By Shad White
“We certainly pay a lot in taxes, Shad, and I hope all that money is being spent well!” is something I hear all the time as State Auditor. It’s an important point. You work hard for your income. You want to be sure it’s spent wisely.
With our state beginning a new fiscal year on July 1, it is a good time to review 2019, look at the revenue our state brought in, and provide an answer to that question—how does your state government spend your tax dollars?
First, let’s look at revenue: in 2019, Mississippi brought in $16,881,667,000.00—almost $17 billion. This number comes from a variety of different taxes, fees, licenses, and also the federal government. For example, the Mississippi sales tax and the state income tax dollars combine for a total of nearly $5.5 billion. Another massive chunk of this money, over $7.5 billion, comes from the federal government to assist us with running certain federal programs.
That’s a lot of money, and I’m sure you wonder how that one “big pot” gets to places where it can actually benefit me and my family.
After the revenue is calculated, money is appropriated by the legislature to state agencies, commissions, programs, and other state entities. The lion’s share of that money goes to just five agencies: The Mississippi Division of Medicaid, the Mississippi Department of Education, the Institutions of Higher Learning (our universities), the Department of Human Services, and the Department of Transportation. Those five agencies alone account for 75% of the entire budget.
To be more specific, a good bit of our money goes to three purposes: health and social services, education, and debt service. These all require big-dollar appropriations and affect almost every single Mississippian in one way or another, so I believe they deserve a little closer inspection.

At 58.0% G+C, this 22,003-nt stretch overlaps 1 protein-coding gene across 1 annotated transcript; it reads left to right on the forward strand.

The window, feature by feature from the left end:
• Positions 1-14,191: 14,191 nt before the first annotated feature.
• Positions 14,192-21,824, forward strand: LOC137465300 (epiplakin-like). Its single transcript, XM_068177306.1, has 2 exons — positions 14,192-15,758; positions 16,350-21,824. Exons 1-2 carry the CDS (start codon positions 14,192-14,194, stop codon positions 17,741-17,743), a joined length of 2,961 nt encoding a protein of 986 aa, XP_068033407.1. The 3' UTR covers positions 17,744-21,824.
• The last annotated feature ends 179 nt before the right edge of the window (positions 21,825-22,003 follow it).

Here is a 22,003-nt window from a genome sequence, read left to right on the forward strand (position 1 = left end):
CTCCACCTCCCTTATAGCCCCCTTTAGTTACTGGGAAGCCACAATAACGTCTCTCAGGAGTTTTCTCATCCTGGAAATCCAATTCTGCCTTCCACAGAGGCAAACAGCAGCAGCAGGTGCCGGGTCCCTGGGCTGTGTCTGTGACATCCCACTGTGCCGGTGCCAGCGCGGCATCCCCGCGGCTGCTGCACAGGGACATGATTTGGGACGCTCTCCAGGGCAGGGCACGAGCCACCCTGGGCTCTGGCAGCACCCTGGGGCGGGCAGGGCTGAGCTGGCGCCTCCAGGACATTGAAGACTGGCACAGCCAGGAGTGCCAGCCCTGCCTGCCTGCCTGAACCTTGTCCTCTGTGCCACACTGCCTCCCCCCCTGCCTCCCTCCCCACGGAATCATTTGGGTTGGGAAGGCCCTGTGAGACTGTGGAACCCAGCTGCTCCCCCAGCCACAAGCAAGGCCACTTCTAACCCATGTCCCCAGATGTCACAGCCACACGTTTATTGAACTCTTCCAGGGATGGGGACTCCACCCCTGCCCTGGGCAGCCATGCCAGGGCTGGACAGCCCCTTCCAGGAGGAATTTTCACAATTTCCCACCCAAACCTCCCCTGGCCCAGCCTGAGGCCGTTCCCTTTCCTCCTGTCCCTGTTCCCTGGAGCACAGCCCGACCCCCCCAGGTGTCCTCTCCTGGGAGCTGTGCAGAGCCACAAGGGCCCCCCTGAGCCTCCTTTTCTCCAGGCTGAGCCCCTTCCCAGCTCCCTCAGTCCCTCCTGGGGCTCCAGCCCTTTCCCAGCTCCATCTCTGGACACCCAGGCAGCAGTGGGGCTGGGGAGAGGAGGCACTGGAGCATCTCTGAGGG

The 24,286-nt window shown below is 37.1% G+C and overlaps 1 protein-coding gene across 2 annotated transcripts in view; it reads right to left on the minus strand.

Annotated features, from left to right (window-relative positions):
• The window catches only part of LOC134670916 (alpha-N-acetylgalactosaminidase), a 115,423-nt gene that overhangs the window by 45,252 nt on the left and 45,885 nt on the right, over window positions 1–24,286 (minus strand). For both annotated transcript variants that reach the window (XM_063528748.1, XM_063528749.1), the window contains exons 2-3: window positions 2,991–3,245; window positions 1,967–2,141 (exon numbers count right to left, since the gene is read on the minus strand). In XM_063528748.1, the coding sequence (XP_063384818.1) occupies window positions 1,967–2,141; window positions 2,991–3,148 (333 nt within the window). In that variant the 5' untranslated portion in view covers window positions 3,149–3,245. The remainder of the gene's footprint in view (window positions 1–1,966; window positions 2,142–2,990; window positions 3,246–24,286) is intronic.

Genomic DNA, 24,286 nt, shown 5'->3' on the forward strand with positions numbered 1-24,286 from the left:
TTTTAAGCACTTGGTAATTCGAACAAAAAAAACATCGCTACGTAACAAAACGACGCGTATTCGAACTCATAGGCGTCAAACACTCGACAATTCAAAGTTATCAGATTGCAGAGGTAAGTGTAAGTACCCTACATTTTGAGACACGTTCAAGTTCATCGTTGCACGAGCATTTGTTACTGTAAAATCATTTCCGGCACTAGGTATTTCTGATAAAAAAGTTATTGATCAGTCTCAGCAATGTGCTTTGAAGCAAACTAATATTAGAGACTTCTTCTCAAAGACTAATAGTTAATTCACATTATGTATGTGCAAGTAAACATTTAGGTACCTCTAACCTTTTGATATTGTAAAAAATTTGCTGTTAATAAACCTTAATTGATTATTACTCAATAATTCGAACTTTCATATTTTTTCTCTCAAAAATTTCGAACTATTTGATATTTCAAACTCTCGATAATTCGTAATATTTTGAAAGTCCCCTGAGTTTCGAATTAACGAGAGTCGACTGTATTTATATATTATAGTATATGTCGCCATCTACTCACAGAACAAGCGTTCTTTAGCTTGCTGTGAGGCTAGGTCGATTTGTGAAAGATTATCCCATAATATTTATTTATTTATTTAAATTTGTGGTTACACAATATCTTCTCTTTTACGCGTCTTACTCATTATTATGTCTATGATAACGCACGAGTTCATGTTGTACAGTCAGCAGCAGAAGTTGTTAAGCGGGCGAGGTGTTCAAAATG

Of those purposes, Mississippi spends far and away the most money each year on health and social services—over $7.7 billion. That’s about 46% of the state’s entire revenue stream. The Division of Medicaid spends nearly $5.9 billion of that money. Medicaid is intended to provide health coverage to over 750,000 low-income Mississippians. A small portion of the Medicaid money comes from state revenue, about 25%, while the rest is covered by the federal government.
For social services, the Department of Human Services (DHS) also spent a considerable amount, nearly $1.2 billion. DHS oversees early childhood care and development programs as well as several welfare programs like the Supplemental Nutrition Assistance Program (SNAP) and the Temporary Assistance for Needy Families (TANF) program.
Of the nearly $17 billion in state and federal revenue, $3.6 billion, or twenty-one percent, was spent on education. Included in that number is the funding for the often-discussed Mississippi Adequate Education Program (MAEP), which goes to the K-12 school system and accounted for roughly $2.2 billion of that $3.5 billion.
Lastly, Mississippi is required to pay every year a percentage of the state’s debt. We must use state dollars, not federal dollars, to pay that bill. In 2019, that amount came out to roughly $585 million, or about seven percent of our state tax revenue.
My view is that, as taxpayers, you shouldn’t have to jump through multiple hoops to find out where your taxes are being spent. As State Auditor, my job, first and foremost, is to ensure that your money is not used fraudulently. But, I also believe that I can help shed light on where the legislature has spent your money. Transparency, after all, is a great tool to prevent fraud in the first place. When taxpayers know how their money should, under the law, be spent, they can help us in the Auditor’s office spot places where that money is being stolen. DBJ
Shad White is the 42nd State Auditor of Mississippi.